One can find there all the tactics one will expect if one is familiar with mythicism. For instance, they bring up Geza Vermes’ suggestion that the reference to Jesus as a carpenter in the Gospels could reflect a misunderstanding of a rabbinic technical term for a learned individual. They ignore the question of whether that suggestion has been found persuasive (including, in more recent publications by Vermes himself). But more importantly, they seem oblivious to the fact that Vermes’ proposal fits perfectly within his approach to Jesus as a historical figure. To suggest that that somehow justifies Brodie’s very different proposal regarding Paul’s status as tentmaker is not at all persuasive. I can only assume that the hope is that by mentioning reputable scholars, much as creationists do, they hope that no one will notice that they are mining those scholars for quotes in order to make a case that none of those scholars would find credible
Jonathan Burke has posted a long response to Tim Widdowfield’s post about my review of Brodie’s book. In it he focuses in some detail on the appeal to Vermes, as well as rightly indicating that I think that Brodie’s work is absolutely fascinating when it deals with echoes that are clearly in a text. It is insisting that there must always be a prior text from which a New Testament one derives, no matter how slim the evidence for a connection, that is the problem.
At Vridar, one will find an increasingly detailed presentation of Brodie’s claims and arguments, but without any sort of depth of analysis. Does the latching onto occasional related words in two texts really provide a method for determining literary dependence? Are all stories in the later of the two texts explicable in such terms? Are there any stories which are historical which contain similar degrees of correspondence? Such questions are thus far not addressed.In a nutshell, one can compare Brodie’s work to the proposals we have seen on a couple of occasions that the entire Greek New Testament is translated from Aramaic. In some instances, there is indeed a strong case to be made for an Aramaic original for some words or a sentence. Where things go wrong is when that insight, which makes excellent sense of some pieces of the evidence, is then forced onto the whole, even when it does not fit.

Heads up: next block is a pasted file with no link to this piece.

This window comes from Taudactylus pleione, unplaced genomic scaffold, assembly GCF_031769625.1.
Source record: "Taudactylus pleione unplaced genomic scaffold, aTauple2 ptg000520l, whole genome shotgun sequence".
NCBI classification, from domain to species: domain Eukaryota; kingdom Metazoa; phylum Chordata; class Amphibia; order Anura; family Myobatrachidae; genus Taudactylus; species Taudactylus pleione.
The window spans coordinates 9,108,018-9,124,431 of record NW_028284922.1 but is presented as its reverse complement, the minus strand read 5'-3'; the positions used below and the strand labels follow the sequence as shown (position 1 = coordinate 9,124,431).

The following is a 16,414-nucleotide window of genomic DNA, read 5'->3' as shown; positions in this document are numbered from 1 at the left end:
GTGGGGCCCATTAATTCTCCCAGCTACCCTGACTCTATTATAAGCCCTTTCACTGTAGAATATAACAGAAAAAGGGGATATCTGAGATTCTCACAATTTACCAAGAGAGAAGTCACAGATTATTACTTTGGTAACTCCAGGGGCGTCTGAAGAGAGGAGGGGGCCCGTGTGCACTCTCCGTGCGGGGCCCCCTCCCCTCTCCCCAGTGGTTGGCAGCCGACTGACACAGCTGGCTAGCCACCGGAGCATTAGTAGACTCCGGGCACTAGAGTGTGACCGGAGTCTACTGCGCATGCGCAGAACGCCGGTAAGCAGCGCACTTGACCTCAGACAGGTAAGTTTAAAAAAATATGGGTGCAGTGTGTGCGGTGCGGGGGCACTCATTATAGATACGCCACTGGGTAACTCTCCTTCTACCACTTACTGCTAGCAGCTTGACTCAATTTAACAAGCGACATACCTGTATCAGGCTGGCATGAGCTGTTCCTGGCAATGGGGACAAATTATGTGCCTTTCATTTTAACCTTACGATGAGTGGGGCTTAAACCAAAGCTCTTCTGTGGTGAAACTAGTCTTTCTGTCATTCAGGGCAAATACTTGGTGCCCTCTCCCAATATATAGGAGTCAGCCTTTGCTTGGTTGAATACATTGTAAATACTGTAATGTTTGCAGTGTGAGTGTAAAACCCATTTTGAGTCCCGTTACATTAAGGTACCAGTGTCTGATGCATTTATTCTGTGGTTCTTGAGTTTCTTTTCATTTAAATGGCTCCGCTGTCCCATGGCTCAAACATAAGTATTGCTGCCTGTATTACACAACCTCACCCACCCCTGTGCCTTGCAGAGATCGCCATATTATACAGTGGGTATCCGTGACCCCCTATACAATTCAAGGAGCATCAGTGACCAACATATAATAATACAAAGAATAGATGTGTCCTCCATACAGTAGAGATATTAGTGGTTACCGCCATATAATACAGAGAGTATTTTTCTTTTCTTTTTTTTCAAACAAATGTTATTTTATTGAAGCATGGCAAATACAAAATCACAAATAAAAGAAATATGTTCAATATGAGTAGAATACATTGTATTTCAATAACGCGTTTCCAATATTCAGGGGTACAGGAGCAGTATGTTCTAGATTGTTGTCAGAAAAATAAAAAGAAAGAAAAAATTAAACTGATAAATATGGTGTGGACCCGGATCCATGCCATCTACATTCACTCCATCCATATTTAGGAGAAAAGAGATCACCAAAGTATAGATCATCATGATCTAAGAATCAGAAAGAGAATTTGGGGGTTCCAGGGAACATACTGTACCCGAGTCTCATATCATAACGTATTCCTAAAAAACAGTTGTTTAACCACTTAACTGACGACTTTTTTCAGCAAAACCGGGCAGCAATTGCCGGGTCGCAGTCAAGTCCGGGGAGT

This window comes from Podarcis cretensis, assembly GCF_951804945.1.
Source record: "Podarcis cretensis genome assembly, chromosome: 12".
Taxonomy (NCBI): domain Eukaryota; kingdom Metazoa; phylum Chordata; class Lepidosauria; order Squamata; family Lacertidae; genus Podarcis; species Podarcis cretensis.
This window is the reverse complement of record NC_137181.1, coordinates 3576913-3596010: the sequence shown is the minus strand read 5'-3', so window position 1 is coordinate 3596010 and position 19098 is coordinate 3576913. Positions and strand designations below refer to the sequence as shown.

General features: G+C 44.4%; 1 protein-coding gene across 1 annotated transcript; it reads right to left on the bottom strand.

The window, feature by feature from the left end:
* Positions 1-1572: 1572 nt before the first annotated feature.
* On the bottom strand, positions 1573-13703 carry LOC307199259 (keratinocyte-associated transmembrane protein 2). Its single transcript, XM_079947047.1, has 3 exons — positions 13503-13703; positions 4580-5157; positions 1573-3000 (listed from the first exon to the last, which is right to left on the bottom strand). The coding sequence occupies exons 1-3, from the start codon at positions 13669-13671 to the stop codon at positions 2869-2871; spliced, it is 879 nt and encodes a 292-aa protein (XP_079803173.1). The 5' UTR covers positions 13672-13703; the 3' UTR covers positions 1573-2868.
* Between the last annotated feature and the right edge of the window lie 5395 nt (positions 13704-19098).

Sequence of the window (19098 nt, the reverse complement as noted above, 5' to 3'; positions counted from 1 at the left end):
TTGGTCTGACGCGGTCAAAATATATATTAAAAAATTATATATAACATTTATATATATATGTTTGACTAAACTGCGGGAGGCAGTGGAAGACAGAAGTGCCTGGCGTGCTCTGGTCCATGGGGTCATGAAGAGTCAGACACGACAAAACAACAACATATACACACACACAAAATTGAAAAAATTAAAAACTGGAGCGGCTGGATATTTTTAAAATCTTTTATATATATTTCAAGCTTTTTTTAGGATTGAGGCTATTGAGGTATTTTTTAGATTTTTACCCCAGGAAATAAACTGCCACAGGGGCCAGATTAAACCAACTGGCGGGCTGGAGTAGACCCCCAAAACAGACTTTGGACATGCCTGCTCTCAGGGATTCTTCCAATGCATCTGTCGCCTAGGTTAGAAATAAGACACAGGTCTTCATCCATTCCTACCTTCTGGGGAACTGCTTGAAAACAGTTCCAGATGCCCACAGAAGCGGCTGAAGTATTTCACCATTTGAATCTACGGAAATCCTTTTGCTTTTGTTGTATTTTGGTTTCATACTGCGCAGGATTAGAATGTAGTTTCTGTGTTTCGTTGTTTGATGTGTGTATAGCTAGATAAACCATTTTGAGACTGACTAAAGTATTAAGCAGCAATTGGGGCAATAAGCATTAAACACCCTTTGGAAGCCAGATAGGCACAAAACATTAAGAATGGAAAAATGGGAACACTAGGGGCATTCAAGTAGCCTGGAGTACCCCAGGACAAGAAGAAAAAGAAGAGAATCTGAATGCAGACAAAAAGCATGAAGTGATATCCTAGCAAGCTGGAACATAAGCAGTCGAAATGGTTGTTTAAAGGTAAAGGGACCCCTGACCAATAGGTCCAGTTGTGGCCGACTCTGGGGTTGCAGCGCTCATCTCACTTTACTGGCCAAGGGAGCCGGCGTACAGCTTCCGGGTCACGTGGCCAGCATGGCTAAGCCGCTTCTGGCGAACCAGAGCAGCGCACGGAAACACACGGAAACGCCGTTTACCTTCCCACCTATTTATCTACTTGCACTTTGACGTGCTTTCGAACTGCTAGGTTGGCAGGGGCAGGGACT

In the same way, Brodie insightfully detects some places where a passage in the New Testament probably was directly inspired by or retelling an earlier story from the Jewish Scriptures. Where it goes wrong is where this is insisted upon as being the case everywhere, even in the very many places where the connections are slim and/or tangential.
And of course, relating Jesus to earlier Scripture is something that we know the early Jesus movement did, just as Paul related his own sense of calling to earlier Scripture. Religious people sometimes do the same thing today. To suggest that any time Scripture is echoed, history must be absent, is simply not persuasive. There is far too much clear evidence to the contrary.
And of course, this is characteristic of mythicism in general. It takes the clear historical evidence that some things in the Gospels were invented, and insists that therefore they all must have been, even when the evidence suggests otherwise.
Elsewhere in the blogosphere, Joel Watts tries to explain to the folks at Vridar that you can appreciate a scholar’s work without finding everything they conclude persuasive.
Of related interest, see Paul Regnier on a recent book by Tom Holland, discussing and comparing the historical evidence for Muhammad and Jesus; and Ben Stanhope’s criticisms of Ray Hagins’ mythicist claims.